Sometimes they can be seen pulling it out of a passing gannet’s beak while still on the wing, or pilfering it straight off a neighbour’s nest. “Sometimes you see four or five birds all pulling in different directions on one bit of brown algae,” says Steffi Ismar, from The University of Auckland, who has recently studied the significance of seaweed among gannets for her PhD.
It turns out that seaweed is an excellent insulation material, capable of keeping the nest—and the eggs it contains—considerably warmer than nests without. This is useful in areas such as the Cape Kidnappers gannetry, where temperatures can drop to 9ºC at night during the laying period.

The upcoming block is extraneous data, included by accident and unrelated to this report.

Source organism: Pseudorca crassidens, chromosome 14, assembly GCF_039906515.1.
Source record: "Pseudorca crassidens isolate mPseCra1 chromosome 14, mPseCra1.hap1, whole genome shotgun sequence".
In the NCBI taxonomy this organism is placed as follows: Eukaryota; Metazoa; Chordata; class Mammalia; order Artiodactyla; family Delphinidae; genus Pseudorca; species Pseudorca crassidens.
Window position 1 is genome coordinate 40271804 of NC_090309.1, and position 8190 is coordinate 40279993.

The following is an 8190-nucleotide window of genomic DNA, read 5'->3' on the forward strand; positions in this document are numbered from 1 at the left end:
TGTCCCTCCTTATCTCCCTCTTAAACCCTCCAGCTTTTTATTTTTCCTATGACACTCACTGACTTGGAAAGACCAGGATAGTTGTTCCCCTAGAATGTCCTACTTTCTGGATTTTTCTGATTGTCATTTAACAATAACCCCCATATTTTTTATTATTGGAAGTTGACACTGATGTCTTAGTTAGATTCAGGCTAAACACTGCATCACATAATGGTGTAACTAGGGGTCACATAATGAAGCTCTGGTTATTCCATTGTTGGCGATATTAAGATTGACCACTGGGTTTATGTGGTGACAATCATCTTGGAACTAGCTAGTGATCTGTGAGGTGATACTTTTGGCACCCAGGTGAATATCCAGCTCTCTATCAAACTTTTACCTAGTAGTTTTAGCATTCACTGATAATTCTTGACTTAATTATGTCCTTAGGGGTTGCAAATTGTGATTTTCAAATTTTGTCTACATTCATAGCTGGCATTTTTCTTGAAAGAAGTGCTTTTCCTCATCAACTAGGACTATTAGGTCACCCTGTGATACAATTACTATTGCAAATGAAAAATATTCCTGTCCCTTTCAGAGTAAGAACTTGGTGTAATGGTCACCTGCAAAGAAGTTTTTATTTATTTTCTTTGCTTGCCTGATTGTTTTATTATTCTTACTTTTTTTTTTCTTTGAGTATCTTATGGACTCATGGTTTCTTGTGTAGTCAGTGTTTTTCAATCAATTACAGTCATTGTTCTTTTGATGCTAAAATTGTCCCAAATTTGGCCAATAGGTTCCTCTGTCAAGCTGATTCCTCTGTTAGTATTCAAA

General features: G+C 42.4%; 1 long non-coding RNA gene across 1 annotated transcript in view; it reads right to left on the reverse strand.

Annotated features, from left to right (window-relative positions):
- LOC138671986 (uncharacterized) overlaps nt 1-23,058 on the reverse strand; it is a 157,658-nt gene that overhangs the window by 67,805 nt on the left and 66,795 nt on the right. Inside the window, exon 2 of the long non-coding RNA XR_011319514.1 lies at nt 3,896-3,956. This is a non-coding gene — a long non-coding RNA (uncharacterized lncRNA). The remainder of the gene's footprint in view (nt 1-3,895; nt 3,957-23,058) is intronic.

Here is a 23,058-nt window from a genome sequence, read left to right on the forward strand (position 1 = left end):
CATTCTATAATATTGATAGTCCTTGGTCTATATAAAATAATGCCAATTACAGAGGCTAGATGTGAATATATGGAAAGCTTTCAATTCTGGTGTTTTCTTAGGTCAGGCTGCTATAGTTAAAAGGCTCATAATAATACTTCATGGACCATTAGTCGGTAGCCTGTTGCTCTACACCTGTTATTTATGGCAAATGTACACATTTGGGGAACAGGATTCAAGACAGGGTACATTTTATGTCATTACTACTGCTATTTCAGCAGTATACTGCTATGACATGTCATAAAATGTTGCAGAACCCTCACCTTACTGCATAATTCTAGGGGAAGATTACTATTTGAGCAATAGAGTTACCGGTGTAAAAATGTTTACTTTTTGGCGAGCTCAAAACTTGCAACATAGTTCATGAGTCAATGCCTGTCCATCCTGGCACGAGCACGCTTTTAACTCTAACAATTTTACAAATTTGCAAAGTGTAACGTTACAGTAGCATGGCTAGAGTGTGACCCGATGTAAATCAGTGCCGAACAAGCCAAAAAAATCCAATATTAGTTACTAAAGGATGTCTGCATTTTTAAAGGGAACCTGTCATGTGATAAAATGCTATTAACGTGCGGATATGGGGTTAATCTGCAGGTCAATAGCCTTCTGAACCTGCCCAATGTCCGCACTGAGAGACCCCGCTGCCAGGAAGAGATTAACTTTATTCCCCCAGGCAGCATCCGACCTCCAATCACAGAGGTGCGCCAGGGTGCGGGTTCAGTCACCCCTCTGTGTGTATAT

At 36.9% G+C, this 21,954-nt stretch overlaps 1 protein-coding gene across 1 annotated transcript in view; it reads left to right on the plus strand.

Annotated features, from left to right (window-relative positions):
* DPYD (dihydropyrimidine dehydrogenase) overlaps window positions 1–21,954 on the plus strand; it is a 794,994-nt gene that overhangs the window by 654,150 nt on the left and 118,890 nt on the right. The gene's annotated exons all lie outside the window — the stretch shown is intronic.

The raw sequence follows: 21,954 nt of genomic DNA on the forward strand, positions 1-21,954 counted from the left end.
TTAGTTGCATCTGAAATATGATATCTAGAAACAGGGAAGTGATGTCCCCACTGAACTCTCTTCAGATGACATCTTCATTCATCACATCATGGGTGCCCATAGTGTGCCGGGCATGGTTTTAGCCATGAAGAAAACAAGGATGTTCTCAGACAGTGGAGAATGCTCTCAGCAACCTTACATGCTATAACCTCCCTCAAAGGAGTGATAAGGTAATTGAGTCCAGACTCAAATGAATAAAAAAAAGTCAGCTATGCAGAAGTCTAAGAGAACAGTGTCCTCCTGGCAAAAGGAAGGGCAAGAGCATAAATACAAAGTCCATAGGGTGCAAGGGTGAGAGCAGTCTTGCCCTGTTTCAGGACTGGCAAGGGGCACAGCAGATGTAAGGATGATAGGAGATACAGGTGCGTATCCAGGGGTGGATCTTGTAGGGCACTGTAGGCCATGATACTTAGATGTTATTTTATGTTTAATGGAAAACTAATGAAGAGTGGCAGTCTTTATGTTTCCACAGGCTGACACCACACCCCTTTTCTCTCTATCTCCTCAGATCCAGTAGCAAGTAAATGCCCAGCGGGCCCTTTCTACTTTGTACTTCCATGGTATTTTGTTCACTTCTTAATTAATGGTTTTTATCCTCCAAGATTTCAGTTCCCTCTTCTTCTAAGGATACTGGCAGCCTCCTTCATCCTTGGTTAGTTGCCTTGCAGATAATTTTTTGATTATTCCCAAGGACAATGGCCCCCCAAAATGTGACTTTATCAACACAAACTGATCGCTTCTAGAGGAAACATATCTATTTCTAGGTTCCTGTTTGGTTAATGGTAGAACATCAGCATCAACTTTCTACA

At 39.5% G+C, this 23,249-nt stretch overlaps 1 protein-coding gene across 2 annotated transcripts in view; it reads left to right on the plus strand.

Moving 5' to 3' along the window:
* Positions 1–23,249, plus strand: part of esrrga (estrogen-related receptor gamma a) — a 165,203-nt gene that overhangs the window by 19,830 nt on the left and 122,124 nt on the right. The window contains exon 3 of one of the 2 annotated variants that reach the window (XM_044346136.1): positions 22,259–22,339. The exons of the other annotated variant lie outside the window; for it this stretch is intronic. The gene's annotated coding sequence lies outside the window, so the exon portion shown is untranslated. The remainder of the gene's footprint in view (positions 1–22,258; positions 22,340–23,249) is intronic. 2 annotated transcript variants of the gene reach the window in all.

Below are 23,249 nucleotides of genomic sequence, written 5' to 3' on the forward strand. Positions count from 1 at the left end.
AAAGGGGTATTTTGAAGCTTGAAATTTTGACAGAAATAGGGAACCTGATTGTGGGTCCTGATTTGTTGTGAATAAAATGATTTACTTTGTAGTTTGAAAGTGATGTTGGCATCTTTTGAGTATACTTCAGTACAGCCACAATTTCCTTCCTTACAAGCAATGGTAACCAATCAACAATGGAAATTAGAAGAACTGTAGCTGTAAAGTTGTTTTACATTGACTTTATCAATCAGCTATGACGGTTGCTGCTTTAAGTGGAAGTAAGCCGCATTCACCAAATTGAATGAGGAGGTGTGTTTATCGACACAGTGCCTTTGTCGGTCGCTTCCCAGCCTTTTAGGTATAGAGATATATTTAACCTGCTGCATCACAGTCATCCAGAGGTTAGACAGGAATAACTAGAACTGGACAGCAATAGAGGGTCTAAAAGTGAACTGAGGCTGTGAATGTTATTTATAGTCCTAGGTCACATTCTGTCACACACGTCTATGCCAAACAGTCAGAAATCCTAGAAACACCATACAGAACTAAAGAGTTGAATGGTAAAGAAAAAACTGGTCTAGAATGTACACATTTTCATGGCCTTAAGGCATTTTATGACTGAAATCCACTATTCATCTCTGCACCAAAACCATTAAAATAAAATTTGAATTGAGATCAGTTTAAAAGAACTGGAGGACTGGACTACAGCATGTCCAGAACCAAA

Also it appears to be the males who bring home the seaweed, which suggests that it is a gender-specific trait, and a more successful seaweed-gatherer could be more attractive to the opposite sex.
“Now we’re planning to look at whether good padding on the nest leads to increased hatching probability,” says Ismar, “and whether seaweed gathering serves to strengthen the pair-bond.” Or, alternatively, whether poor seaweed gathering increases divorce rates.